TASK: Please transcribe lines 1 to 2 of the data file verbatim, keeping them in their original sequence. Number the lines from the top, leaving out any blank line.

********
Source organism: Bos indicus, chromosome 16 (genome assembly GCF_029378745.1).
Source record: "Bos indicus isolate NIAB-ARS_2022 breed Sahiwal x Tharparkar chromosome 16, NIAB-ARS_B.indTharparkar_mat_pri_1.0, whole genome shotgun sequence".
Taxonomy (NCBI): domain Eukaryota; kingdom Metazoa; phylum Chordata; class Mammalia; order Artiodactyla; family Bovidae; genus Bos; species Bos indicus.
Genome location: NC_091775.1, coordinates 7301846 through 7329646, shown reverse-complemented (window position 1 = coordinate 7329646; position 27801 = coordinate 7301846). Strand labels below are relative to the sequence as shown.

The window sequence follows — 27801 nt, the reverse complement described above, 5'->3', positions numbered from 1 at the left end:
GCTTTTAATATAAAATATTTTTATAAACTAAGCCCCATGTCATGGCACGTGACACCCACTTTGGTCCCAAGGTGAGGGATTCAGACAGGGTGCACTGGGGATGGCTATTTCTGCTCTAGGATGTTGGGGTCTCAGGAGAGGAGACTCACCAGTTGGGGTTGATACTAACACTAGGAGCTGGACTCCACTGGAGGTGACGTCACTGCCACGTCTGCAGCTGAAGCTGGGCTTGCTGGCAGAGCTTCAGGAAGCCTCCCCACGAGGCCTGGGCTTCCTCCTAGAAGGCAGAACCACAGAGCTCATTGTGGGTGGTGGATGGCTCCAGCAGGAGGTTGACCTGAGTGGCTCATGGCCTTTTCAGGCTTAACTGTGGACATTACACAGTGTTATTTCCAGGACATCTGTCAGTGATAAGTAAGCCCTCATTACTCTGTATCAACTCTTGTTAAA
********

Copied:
Source organism: Bos indicus, chromosome 16 (genome assembly GCF_029378745.1).
Source record: "Bos indicus isolate NIAB-ARS_2022 breed Sahiwal x Tharparkar chromosome 16, NIAB-ARS_B.indTharparkar_mat_pri_1.0, whole genome shotgun sequence".